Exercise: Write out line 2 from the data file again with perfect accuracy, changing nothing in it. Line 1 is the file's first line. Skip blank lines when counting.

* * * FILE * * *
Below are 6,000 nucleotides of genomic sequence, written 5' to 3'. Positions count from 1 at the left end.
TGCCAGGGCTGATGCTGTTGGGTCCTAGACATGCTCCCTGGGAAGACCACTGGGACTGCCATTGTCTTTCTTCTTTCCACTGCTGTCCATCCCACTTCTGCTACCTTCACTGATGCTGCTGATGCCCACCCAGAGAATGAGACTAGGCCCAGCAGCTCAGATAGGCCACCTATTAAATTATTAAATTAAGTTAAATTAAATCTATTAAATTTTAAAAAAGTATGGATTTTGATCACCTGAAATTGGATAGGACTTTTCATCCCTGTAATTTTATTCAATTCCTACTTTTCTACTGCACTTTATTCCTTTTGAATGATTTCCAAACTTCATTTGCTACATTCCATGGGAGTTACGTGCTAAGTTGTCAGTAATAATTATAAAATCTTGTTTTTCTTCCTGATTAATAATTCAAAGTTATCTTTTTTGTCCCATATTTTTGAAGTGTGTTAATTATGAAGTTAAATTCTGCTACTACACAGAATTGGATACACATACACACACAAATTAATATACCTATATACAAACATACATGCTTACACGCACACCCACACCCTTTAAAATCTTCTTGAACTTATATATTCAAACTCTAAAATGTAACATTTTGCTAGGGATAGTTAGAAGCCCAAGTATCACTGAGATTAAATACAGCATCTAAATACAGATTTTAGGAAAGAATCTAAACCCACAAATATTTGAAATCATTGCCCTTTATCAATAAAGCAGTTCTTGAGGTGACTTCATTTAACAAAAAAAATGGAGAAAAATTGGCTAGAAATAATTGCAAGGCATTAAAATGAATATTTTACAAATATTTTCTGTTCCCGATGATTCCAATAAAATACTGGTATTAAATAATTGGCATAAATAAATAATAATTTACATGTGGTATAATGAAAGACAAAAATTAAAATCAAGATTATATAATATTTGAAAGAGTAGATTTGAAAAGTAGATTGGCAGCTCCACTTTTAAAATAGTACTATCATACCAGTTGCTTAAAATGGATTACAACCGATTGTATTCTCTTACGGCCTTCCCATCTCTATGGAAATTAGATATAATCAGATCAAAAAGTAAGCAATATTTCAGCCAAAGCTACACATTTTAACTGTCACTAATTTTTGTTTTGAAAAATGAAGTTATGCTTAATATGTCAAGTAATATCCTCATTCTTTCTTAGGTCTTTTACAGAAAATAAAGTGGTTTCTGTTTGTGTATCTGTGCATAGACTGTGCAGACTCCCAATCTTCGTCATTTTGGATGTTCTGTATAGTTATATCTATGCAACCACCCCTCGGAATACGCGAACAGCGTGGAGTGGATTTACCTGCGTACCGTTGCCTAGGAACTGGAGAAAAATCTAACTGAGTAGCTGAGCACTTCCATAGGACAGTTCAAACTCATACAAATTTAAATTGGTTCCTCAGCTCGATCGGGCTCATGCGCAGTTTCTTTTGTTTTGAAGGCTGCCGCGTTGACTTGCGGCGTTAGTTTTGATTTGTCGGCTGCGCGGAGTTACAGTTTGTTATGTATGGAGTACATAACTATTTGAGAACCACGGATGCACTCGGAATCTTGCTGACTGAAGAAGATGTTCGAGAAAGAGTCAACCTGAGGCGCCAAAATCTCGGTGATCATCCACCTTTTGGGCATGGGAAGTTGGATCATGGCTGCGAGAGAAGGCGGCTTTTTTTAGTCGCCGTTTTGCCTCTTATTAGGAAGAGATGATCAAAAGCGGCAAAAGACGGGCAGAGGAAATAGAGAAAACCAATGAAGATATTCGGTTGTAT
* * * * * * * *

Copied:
TGCCAGGGCTGATGCTGTTGGGTCCTAGACATGCTCCCTGGGAAGACCACTGGGACTGCCATTGTCTTTCTTCTTTCCACTGCTGTCCATCCCACTTCTGCTACCTTCACTGATGCTGCTGATGCCCACCCAGAGAATGAGACTAGGCCCAGCAGCTCAGATAGGCCACCTATTAAATTATTAAATTAAGTTAAATTAAATCTATTAAATTTTAAAAAAGTATGGATTTTGATCACCTGAAATTGGATAGGACTTTTCATCCCTGTAATTTTATTCAATTCCTACTTTTCTACTGCACTTTATTCCTTTTGAATGATTTCCAAACTTCATTTGCTACATTCCATGGGAGTTACGTGCTAAGTTGTCAGTAATAATTATAAAATCTTGTTTTTCTTCCTGATTAATAATTCAAAGTTATCTTTTTTGTCCCATATTTTTGAAGTGTGTTAATTATGAAGTTAAATTCTGCTACTACACAGAATTGGATACACATACACACACAAATTAATATACCTATATACAAACATACATGCTTACACGCACACCCACACCCTTTAAAATCTTCTTGAACTTATATATTCAAACTCTAAAATGTAACATTTTGCTAGGGATAGTTAGAAGCCCAAGTATCACTGAGATTAAATACAGCATCTAAATACAGATTTTAGGAAAGAATCTAAACCCACAAATATTTGAAATCATTGCCCTTTATCAATAAAGCAGTTCTTGAGGTGACTTCATTTAACAAAAAAAATGGAGAAAAATTGGCTAGAAATAATTGCAAGGCATTAAAATGAATATTTTACAAATATTTTCTGTTCCCGATGATTCCAATAAAATACTGGTATTAAATAATTGGCATAAATAAATAATAATTTACATGTGGTATAATGAAAGACAAAAATTAAAATCAAGATTATATAATATTTGAAAGAGTAGATTTGAAAAGTAGATTGGCAGCTCCACTTTTAAAATAGTACTATCATACCAGTTGCTTAAAATGGATTACAACCGATTGTATTCTCTTACGGCCTTCCCATCTCTATGGAAATTAGATATAATCAGATCAAAAAGTAAGCAATATTTCAGCCAAAGCTACACATTTTAACTGTCACTAATTTTTGTTTTGAAAAATGAAGTTATGCTTAATATGTCAAGTAATATCCTCATTCTTTCTTAGGTCTTTTACAGAAAATAAAGTGGTTTCTGTTTGTGTATCTGTGCATAGACTGTGCAGACTCCCAATCTTCGTCATTTTGGATGTTCTGTATAGTTATATCTATGCAACCACCCCTCGGAATACGCGAACAGCGTGGAGTGGATTTACCTGCGTACCGTTGCCTAGGAACTGGAGAAAAATCTAACTGAGTAGCTGAGCACTTCCATAGGACAGTTCAAACTCATACAAATTTAAATTGGTTCCTCAGCTCGATCGGGCTCATGCGCAGTTTCTTTTGTTTTGAAGGCTGCCGCGTTGACTTGCGGCGTTAGTTTTGATTTGTCGGCTGCGCGGAGTTACAGTTTGTTATGTATGGAGTACATAACTATTTGAGAACCACGGATGCACTCGGAATCTTGCTGACTGAAGAAGATGTTCGAGAAAGAGTCAACCTGAGGCGCCAAAATCTCGGTGATCATCCACCTTTTGGGCATGGGAAGTTGGATCATGGCTGCGAGAGAAGGCGGCTTTTTTTAGTCGCCGTTTTGCCTCTTATTAGGAAGAGATGATCAAAAGCGGCAAAAGACGGGCAGAGGAAATAGAGAAAACCAATGAAGATATTCGGTTGTAT